And perhaps most telling of all, given the popularity that he’s enjoyed as of late over his comments on immigration, Trump has very recently suggested that he favors essentially the same kind of “comprehensive immigration reform”—i.e. amnesty—favored by every other Republican and Democratic candidate.


Trump said that he supported an immigration system that would rid the country of the “bad” illegal immigrants while arranging for the “good” illegal immigrants to remain.

As a result, Americans for Legal Immigration Pac (ALIPAC) added Trump to their “Cantor List”—a list, named after Eric Cantor, comprised of “amnesty supporters.”

Numbers USA now gives Trump an overall grade of “C” on immigration. For their “Amnesty Rating,” Trump receives a “Harmful.” As far as “Reducing Legal Immigration” is concerned, Trump received an “Unhelpful.”

It’s a blast watching Trump shake things up, for sure. And it’s far from obvious that he is any worse than any other Republican candidate (of whom more will be said at a later time).

But anyone who thinks that Trump is either a conservative or a libertarian is willfully blind to his record.

The record goes so far as to suggest that he isn’t even a GOP loyalist.

He is, rather, a crass political mercenary.



What’s a War “Hero?”

posted by Jack Kerwick

Donald Trump’s remarks concerning John McCain’s status as a “war hero” elicited much hand-wringing from both his fellow Republicans as well as from Democrats.

However, the truth is that the reasoning that proceeds directly from the premise that someone fought in war to the conclusion that he is a war “hero” is illicit. As for those who for nearly 50 years have been denouncing the Vietnam War as both “immoral” and “unjust,” but who now sing praises to McCain and other ‘Nam vets, matters are even more troublesome.

First, at the peak of the war, Martin Luther King, Jr. exemplified the left’s view when he charged his country with being “the greatest purveyor of violence” in the world because of its actions in Vietnam.


It’s difficult to see how the legions of American soldiers without whom there could’ve been no war can be anything other than war criminals given this assessment of the bloody conflict in ‘Nam.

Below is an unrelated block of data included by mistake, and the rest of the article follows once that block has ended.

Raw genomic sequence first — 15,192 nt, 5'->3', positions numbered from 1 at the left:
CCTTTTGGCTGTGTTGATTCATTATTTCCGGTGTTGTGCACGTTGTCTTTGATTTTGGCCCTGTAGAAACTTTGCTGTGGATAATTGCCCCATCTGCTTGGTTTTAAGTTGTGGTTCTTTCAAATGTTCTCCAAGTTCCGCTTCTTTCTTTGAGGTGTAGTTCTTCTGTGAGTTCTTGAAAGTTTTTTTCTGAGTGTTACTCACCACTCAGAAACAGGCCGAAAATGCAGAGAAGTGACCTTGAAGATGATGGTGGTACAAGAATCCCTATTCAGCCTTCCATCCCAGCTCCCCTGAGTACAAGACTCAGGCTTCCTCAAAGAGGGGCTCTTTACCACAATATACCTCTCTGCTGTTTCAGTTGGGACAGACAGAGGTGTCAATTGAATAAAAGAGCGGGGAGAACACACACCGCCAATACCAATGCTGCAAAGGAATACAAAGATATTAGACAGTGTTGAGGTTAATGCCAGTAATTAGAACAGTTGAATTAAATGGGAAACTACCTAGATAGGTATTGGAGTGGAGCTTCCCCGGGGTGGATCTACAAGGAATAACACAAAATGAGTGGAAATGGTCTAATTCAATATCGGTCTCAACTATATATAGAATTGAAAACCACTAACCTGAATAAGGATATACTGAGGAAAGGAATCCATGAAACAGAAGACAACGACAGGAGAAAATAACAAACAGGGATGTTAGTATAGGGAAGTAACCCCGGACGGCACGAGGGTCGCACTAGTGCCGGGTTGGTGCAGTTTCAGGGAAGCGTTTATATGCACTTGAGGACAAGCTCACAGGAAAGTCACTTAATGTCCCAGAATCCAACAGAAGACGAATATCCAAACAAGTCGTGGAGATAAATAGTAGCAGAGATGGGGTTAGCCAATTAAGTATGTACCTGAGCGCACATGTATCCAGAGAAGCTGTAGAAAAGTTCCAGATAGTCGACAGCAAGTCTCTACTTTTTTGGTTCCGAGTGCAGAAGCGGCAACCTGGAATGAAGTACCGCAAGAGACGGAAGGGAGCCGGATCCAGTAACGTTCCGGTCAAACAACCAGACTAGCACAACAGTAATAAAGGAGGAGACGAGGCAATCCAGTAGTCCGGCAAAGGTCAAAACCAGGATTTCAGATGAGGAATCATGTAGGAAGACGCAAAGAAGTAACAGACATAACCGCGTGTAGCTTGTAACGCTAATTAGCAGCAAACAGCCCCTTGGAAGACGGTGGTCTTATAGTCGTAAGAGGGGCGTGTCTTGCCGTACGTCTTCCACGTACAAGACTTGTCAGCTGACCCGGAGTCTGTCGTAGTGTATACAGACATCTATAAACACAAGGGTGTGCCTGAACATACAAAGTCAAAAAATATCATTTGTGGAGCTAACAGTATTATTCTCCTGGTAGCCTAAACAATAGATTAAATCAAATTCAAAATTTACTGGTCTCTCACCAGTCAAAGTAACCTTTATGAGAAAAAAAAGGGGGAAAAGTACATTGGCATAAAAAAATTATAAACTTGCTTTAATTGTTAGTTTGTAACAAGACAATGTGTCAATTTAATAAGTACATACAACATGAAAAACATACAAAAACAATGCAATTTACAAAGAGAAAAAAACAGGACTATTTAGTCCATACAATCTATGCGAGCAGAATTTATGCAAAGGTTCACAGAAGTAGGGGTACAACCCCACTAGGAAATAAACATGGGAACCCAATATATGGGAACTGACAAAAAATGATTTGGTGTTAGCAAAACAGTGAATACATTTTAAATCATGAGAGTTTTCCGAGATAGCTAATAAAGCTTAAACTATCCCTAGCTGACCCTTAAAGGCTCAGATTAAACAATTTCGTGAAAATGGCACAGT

Second, to avoid this conclusion, many of the war’s critics—like the critics of the wars in Iraq and elsewhere—excuse the “immoral” and “unjust” conduct of the troops by chalking it up to their ignorance or helplessness: The soldiers were “lied to” by their government, they say, or they were “just following orders.”

This line, however, gives rise to new challenges:

Soldiers entering combat jeopardize their lives. They leave their families and loved ones behind, potentially forever. They also consent to take as many lives, to shed as much blood, to destroy as much property, as their commanders deem necessary for victory.


When it comes to a decision as momentous as this, a decision that could come at the cost of everything—including, potentially, one’s own soul—it is the height of recklessness for anyone faced with it to accept the word of another, particularly that of the government.

In other words, all soldiers should exhaust themselves scrutinizing “what they’ve been told,” especially when it is the government that is the source. If at all possible, they should make sure that they aren’t being deceived.

As far as following commands is concerned, this is the old Nuremberg defense. No Commander-in-Chief has the authority to command anyone to act criminally. Such commands, then, are, ultimately, nothing of the sort. Thus, the “I was just following orders” defense is no defense at all, for these are not, and cannot be, legitimate orders.


Soldiers can no more exempt themselves from the charge of wrong-doing by way of appealing to obedience than can mafia hitmen do so.

Tellingly, those who seek to excuse American soldiers who fought in “immoral” and “unjust” wars never think to rely upon these same sorts of arguments when it comes to, say, Nazi soldiers. But if the arguments work in the one case, then they must work in the other. And if they don’t persuade in the one case, then they don’t persuade in the other.

Thirdly, Professor Chris Gazarra, an English instructor and colleague of mine, suggested that it’s possible to distinguish the character of those who participate in a cause from the nature of the cause itself. So, though (say) the Vietnam War is “immoral” and “unjust,” those American soldiers who fought in ‘Nam can still be credited with having conducted themselves heroically and honorably.